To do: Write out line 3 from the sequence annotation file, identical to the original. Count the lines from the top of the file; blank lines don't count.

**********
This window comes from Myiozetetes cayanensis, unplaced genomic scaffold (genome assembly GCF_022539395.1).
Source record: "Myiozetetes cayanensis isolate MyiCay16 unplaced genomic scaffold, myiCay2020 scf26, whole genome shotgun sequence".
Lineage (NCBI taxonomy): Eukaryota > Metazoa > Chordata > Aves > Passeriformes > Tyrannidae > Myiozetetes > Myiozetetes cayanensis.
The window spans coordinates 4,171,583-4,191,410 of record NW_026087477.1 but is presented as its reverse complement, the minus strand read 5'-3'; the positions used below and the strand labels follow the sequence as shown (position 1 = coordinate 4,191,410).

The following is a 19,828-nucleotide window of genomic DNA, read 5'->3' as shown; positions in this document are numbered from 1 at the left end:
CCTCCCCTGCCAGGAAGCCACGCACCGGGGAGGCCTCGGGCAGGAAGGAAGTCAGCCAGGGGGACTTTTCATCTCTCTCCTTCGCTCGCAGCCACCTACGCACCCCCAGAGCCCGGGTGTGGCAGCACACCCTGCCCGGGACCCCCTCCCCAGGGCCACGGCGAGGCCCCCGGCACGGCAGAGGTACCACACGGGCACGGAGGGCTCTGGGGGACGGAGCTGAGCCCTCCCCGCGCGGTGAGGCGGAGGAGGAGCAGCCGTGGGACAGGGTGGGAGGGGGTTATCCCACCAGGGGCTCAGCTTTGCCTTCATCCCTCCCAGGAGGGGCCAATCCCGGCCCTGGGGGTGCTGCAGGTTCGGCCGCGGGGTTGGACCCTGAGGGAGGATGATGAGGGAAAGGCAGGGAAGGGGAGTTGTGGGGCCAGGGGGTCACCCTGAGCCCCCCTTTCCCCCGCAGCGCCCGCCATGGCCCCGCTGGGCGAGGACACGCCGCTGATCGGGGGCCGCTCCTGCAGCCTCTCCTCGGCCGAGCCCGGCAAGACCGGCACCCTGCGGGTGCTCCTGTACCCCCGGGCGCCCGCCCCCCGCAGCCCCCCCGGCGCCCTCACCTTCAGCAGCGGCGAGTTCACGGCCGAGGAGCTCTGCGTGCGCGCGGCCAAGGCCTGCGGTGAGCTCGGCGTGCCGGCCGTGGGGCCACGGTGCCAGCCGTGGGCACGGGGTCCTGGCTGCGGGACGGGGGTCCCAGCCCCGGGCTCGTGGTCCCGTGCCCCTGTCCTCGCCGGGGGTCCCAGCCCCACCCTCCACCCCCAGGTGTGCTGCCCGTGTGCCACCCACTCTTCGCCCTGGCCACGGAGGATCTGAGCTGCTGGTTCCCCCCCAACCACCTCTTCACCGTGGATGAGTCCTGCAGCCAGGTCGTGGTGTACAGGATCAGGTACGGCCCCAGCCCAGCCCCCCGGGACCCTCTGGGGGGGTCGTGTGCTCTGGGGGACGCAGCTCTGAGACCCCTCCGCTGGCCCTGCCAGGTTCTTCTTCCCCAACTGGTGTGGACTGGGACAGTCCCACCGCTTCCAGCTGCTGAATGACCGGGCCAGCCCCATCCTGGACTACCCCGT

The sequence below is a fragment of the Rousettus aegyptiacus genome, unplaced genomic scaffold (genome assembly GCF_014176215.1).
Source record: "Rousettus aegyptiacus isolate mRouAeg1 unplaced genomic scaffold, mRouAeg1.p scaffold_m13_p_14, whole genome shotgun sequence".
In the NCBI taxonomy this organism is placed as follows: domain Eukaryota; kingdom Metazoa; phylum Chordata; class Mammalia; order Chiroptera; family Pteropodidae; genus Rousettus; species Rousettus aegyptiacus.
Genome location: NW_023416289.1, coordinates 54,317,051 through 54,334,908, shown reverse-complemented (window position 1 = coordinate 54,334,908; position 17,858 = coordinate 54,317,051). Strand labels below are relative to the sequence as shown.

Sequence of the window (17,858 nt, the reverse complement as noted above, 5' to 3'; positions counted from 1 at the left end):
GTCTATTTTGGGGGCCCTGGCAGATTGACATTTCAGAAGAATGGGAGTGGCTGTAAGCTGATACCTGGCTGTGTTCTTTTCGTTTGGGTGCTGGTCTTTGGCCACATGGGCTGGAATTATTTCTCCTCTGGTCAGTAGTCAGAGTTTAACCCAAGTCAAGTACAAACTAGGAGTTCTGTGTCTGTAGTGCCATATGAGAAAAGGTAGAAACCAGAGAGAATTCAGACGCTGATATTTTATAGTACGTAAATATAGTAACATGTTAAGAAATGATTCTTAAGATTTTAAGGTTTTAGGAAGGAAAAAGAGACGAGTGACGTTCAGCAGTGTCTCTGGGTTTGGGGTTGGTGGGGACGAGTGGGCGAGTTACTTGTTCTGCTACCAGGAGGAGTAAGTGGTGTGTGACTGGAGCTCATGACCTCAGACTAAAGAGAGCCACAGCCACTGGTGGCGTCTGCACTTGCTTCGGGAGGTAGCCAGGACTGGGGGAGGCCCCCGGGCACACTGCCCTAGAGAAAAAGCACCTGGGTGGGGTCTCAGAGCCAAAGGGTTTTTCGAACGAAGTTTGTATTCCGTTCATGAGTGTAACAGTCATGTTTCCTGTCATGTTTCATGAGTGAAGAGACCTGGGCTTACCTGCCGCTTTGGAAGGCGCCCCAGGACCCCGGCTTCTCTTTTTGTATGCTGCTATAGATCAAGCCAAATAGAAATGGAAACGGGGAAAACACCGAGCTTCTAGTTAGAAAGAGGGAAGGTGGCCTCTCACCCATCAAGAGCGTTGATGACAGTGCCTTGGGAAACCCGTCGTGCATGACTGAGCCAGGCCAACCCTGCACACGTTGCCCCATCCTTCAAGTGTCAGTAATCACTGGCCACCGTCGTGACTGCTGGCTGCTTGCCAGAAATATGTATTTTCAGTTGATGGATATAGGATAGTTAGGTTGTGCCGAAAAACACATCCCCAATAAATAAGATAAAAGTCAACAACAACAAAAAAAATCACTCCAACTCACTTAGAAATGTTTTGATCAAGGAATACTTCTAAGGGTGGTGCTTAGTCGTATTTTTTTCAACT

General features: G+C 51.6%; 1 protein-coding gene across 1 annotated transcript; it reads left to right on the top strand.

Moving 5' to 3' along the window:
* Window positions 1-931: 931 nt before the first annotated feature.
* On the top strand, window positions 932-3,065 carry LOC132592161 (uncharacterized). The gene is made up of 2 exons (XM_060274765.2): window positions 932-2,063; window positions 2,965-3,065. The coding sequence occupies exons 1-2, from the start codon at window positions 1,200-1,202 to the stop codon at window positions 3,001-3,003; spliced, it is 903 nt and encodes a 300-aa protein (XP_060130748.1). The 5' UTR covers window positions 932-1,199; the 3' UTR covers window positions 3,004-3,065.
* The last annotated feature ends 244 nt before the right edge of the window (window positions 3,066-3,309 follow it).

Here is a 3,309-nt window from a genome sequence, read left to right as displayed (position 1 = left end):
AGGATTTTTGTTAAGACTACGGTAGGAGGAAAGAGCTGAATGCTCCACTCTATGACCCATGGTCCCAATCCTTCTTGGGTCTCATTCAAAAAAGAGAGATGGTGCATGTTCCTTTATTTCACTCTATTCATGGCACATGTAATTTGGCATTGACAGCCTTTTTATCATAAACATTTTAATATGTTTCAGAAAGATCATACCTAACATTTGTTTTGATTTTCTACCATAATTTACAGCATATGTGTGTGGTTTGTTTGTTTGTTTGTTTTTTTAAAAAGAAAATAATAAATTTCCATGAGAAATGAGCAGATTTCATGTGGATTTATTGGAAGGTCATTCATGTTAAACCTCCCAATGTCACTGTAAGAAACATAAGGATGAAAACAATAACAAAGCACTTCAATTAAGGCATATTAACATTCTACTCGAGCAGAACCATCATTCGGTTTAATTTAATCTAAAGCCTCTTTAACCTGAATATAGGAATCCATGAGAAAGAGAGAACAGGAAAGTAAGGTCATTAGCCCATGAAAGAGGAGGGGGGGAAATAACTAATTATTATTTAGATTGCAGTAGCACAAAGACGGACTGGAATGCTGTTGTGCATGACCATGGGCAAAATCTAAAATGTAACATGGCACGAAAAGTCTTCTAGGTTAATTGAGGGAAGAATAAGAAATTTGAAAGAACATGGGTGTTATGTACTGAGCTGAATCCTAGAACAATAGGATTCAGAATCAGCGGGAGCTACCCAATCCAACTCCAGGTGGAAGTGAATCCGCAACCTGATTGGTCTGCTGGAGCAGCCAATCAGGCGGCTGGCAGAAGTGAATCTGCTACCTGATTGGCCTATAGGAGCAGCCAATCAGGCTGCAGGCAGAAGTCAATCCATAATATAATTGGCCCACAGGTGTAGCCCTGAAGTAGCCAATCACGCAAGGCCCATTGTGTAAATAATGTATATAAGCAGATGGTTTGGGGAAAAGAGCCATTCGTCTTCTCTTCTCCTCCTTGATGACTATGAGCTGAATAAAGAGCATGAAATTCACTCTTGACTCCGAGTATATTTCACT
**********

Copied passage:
Lineage (NCBI taxonomy): Eukaryota > Metazoa > Chordata > Aves > Passeriformes > Tyrannidae > Myiozetetes > Myiozetetes cayanensis.